2. Corporate Opportunities
Obliged Persons are prohibited from taking for themselves opportunities that are discovered through the use of corporate property, information or position, without the consent of the Board of Directors of the Company. No Obliged Person may use corporate property, information or position for improper personal gain, or may compete with ND Western directly or indirectly.

3. Fair Dealing
The drive by ND Western to outperform its competition can only be achieved through fair and honest means. Obliged Persons shall act at all times in good faith, with due care, and shall engage only in fair and open competition, by treating ethically competitors, suppliers, customers, contractors and colleagues. Stealing proprietary information, possessing trade secret information that was obtained without the owner's consent, or inducing such disclosures by past or present employees of other companies is prohibited. No Obliged Person should take unfair advantage of anyone through manipulation, concealment, abuse of privileged information, misrepresentation of material facts, or any other unfair or underhand practice.

4. Gifts and Entertainment
In dealings with vendors, contractors, suppliers and other third parties (including representatives of government agencies), it is important to adhere to sound business practices that will not foist on an Obliged Person the notion of being indebted or obligated to any such third parties. It should be understood that the purpose of business entertainment and gifts in dealings with such third parties is to create good will and sound working relationships, not to exert improper influence or to gain an unfair advantage. No gift or entertainment should ever be offered or accepted by an Obliged Person unless it is:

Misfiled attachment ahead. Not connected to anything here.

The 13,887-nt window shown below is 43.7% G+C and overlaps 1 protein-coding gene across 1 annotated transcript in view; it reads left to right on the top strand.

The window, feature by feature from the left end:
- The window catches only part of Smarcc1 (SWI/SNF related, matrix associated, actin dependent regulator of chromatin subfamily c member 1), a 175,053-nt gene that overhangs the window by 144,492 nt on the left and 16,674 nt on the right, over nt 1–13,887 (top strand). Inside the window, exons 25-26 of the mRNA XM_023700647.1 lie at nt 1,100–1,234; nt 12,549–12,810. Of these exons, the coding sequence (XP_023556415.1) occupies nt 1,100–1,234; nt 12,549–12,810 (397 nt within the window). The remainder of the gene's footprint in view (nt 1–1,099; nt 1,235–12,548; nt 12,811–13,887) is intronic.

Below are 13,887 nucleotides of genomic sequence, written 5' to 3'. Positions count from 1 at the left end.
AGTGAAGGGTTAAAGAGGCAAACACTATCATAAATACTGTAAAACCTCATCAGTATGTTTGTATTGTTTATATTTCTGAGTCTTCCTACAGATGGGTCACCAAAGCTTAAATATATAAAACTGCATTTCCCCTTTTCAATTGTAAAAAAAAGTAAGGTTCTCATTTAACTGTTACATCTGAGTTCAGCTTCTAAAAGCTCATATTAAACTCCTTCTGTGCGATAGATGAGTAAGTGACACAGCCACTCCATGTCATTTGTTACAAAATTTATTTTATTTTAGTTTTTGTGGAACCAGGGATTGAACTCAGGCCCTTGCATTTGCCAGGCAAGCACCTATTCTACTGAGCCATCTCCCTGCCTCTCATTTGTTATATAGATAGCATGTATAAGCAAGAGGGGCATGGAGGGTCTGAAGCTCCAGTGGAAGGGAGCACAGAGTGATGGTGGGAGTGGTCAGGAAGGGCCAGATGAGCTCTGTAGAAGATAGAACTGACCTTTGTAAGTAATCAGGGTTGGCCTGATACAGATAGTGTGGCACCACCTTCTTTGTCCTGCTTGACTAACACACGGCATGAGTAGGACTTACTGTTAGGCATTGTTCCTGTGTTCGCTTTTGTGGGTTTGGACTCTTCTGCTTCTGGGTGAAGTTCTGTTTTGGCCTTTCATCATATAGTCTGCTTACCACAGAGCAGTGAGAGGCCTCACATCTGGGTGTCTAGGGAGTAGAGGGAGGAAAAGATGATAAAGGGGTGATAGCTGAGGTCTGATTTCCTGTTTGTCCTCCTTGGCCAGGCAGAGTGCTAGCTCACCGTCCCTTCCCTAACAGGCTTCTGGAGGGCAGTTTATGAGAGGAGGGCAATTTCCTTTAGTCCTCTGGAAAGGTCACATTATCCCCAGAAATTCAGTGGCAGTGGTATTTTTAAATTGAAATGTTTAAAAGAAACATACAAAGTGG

1. Consistent with customary business practices;
2. Not excessive in value;
3. Not construed as a bribe or payoff and
4. Not violating any laws or regulations.

Gifts or payments may not be offered or given on behalf of the Company to any government official, political party or candidate for public office. Such payments may be in violation of federal law and could result in the imposition of fines on the Company or imprisonment of the affected Obliged Person, or both. Obliged Persons should discuss with their supervisors, managers or other appropriate personnel about any gifts which they think may be inappropriate.

5. Confidentiality
Obliged Persons must maintain the confidentiality of confidential information entrusted to them, except when disclosure is authorized by the chief legal officer of the Company or required by laws or regulations, as may be advised by the Legal Department. Confidential information includes all non-public information of ND Western that might be of use to competitors or harmful to the Company or its customers if disclosed. Such information includes but is not limited to financial information, business projections, oil and gas reserves, information on new wells, geologic prospects developed internally, drilling plans and results, and personnel records. It also includes information about suppliers and customers, and information that the said suppliers and customers have entrusted to the Company. The obligation to preserve confidential information continues even after employment ends or directorship ceases.

6. Protection and Proper Use of Company Assets